Moreover, on my first longer ride (18 miles), the last 9 miles were torturous with my feet going numb and my lower back starting to hurt from trying to find a “good enough” sitting position just to get home. All that soft padding was pressing all kinds of stuff best left not pressed.

    This morning, I reinstalled my old stock saddle with a bit of duct tape in some key spots. I’m shopping once again for a new saddle.

    Here is what I’ve learned thus far:
    (1) The whole “women’s” and “men’s” saddle thing is a bit of a misnomer. There is nothing particularly specific about women or men that require they use different categories of saddles. What’s important is:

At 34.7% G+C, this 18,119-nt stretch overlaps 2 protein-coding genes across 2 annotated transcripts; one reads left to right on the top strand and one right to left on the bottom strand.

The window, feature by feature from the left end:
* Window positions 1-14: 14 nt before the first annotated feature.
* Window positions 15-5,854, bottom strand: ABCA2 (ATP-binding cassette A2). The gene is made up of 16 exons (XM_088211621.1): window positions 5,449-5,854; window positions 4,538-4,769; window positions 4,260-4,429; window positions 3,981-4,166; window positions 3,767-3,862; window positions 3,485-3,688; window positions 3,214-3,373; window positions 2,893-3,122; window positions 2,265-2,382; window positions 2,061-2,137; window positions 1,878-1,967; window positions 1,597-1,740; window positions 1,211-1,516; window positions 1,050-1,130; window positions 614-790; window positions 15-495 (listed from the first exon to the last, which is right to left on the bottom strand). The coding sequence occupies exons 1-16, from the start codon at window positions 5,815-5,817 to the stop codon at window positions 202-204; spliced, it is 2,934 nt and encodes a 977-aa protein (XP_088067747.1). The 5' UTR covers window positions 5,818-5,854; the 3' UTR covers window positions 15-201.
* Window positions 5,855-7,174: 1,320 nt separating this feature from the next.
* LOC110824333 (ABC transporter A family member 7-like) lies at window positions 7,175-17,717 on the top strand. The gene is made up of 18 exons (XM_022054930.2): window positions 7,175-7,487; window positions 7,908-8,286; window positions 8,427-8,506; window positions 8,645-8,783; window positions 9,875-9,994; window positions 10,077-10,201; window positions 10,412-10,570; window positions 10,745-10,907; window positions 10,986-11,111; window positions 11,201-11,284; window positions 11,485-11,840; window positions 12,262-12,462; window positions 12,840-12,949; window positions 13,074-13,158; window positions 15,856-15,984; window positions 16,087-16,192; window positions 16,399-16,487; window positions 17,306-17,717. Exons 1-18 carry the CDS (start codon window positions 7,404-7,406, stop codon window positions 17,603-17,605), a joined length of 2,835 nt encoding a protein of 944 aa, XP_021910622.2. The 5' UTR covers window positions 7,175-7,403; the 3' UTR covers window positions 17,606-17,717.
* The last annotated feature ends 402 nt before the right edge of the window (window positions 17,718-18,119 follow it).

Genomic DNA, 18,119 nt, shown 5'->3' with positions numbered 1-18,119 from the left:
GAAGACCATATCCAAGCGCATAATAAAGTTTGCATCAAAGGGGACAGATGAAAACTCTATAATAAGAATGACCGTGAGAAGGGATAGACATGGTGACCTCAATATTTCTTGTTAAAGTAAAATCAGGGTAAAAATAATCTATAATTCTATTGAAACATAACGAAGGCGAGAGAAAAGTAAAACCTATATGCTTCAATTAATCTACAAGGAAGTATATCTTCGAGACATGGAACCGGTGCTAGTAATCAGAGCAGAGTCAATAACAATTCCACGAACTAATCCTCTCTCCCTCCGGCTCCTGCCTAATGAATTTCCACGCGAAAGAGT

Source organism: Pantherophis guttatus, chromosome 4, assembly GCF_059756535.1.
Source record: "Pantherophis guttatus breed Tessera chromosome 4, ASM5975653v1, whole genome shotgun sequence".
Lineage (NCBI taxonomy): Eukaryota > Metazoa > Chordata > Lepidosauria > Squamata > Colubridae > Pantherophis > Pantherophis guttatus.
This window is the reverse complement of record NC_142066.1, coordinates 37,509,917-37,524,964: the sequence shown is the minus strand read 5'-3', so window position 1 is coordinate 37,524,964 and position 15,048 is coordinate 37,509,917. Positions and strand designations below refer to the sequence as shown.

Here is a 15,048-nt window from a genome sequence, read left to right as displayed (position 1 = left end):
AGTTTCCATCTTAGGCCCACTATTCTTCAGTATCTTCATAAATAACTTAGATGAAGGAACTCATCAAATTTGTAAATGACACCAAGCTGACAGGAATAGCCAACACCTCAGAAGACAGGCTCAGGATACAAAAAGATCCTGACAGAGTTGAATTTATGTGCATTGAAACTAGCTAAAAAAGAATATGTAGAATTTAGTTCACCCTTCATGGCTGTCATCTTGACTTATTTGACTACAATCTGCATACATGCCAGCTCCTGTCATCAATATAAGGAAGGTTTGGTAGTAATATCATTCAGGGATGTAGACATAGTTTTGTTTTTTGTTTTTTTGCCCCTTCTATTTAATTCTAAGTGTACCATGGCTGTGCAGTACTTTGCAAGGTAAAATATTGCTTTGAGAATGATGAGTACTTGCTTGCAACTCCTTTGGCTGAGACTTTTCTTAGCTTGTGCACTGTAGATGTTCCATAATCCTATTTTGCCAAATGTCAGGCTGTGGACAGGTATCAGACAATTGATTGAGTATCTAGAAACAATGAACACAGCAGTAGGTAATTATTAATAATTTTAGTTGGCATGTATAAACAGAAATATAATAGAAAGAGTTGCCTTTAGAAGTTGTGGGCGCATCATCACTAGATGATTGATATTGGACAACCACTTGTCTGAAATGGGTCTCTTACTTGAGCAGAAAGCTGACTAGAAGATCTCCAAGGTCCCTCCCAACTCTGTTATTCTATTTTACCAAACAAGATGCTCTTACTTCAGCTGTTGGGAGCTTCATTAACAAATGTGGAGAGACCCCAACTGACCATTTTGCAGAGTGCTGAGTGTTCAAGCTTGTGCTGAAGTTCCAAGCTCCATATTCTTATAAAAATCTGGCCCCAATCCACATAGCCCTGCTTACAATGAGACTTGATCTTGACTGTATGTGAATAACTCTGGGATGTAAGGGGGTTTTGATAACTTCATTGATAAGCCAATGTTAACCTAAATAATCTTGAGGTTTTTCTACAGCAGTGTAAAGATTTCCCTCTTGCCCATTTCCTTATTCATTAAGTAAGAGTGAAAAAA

(a) Saddle Width – Sit bone distance for men and women overlap greatly. Separating them by gender tends only to limit the expectations of consumers. (
    (b) Cut-outs and Depth Variability.
    (c) Amount and Softness of Padding — Hard/no padding is not for every type of cycling/cyclist. The same goes for soft padding.

    (2) Having a style requirement when shopping for your saddle makes it very difficult to find the saddle you need. (I’m stubborn, though.)

    (3) Buying a saddle online without testing it in person first is definitely risky. (I spent $50 on a saddle I won’t use. I will try to sell it for $30+).

    (4) Go into saddle shopping blind of gender designations on saddles. Know what your body needs and shop for that. It doesn’t matter if it’s meant for a “boy” or a “girl” — a saddle that works for you just works.

  • Matthew

    I get soreness and chafing, should I go to a bike store to find a good seat? Where can I purchase your magazine?